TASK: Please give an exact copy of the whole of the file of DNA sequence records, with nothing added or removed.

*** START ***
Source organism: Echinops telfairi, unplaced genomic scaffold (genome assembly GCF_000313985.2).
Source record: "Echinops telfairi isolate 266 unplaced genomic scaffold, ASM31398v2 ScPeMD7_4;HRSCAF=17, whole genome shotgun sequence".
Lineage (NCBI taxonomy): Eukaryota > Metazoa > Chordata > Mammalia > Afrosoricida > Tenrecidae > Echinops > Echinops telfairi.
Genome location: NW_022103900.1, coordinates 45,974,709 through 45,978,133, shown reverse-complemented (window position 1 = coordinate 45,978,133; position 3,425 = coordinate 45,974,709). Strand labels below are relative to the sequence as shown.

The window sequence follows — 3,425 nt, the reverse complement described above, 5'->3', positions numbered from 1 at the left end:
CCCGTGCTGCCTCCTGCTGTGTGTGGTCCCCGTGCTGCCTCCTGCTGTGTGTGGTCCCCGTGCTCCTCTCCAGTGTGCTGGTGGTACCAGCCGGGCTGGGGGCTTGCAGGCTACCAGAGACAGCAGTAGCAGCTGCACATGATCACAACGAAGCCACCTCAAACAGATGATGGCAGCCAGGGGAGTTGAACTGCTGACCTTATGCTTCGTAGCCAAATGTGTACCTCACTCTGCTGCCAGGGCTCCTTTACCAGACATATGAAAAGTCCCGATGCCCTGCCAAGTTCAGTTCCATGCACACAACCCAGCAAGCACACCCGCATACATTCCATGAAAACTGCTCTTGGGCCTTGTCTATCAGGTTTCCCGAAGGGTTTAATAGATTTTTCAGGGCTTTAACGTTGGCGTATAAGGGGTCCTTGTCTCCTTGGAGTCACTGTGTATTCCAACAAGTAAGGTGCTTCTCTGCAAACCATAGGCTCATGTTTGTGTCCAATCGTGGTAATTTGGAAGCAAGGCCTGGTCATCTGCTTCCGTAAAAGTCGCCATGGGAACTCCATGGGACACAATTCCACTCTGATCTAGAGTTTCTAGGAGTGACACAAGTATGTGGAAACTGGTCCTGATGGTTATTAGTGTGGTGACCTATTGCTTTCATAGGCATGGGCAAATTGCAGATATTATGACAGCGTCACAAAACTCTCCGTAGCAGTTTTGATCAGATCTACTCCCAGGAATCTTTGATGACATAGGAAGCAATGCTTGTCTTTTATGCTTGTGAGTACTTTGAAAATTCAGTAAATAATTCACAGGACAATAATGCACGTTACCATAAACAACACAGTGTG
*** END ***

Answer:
Source organism: Echinops telfairi, unplaced genomic scaffold (genome assembly GCF_000313985.2).
Source record: "Echinops telfairi isolate 266 unplaced genomic scaffold, ASM31398v2 ScPeMD7_4;HRSCAF=17, whole genome shotgun sequence".
Lineage (NCBI taxonomy): Eukaryota > Metazoa > Chordata > Mammalia > Afrosoricida > Tenrecidae > Echinops > Echinops telfairi.
Genome location: NW_022103900.1, coordinates 45,974,709 through 45,978,133, shown reverse-complemented (window position 1 = coordinate 45,978,133; position 3,425 = coordinate 45,974,709). Strand labels below are relative to the sequence as shown.

The window sequence follows — 3,425 nt, the reverse complement described above, 5'->3', positions numbered from 1 at the left end:
CCCGTGCTGCCTCCTGCTGTGTGTGGTCCCCGTGCTGCCTCCTGCTGTGTGTGGTCCCCGTGCTCCTCTCCAGTGTGCTGGTGGTACCAGCCGGGCTGGGGGCTTGCAGGCTACCAGAGACAGCAGTAGCAGCTGCACATGATCACAACGAAGCCACCTCAAACAGATGATGGCAGCCAGGGGAGTTGAACTGCTGACCTTATGCTTCGTAGCCAAATGTGTACCTCACTCTGCTGCCAGGGCTCCTTTACCAGACATATGAAAAGTCCCGATGCCCTGCCAAGTTCAGTTCCATGCACACAACCCAGCAAGCACACCCGCATACATTCCATGAAAACTGCTCTTGGGCCTTGTCTATCAGGTTTCCCGAAGGGTTTAATAGATTTTTCAGGGCTTTAACGTTGGCGTATAAGGGGTCCTTGTCTCCTTGGAGTCACTGTGTATTCCAACAAGTAAGGTGCTTCTCTGCAAACCATAGGCTCATGTTTGTGTCCAATCGTGGTAATTTGGAAGCAAGGCCTGGTCATCTGCTTCCGTAAAAGTCGCCATGGGAACTCCATGGGACACAATTCCACTCTGATCTAGAGTTTCTAGGAGTGACACAAGTATGTGGAAACTGGTCCTGATGGTTATTAGTGTGGTGACCTATTGCTTTCATAGGCATGGGCAAATTGCAGATATTATGACAGCGTCACAAAACTCTCCGTAGCAGTTTTGATCAGATCTACTCCCAGGAATCTTTGATGACATAGGAAGCAATGCTTGTCTTTTATGCTTGTGAGTACTTTGAAAATTCAGTAAATAATTCACAGGACAATAATGCACGTTACCATAAACAACACAGTGTG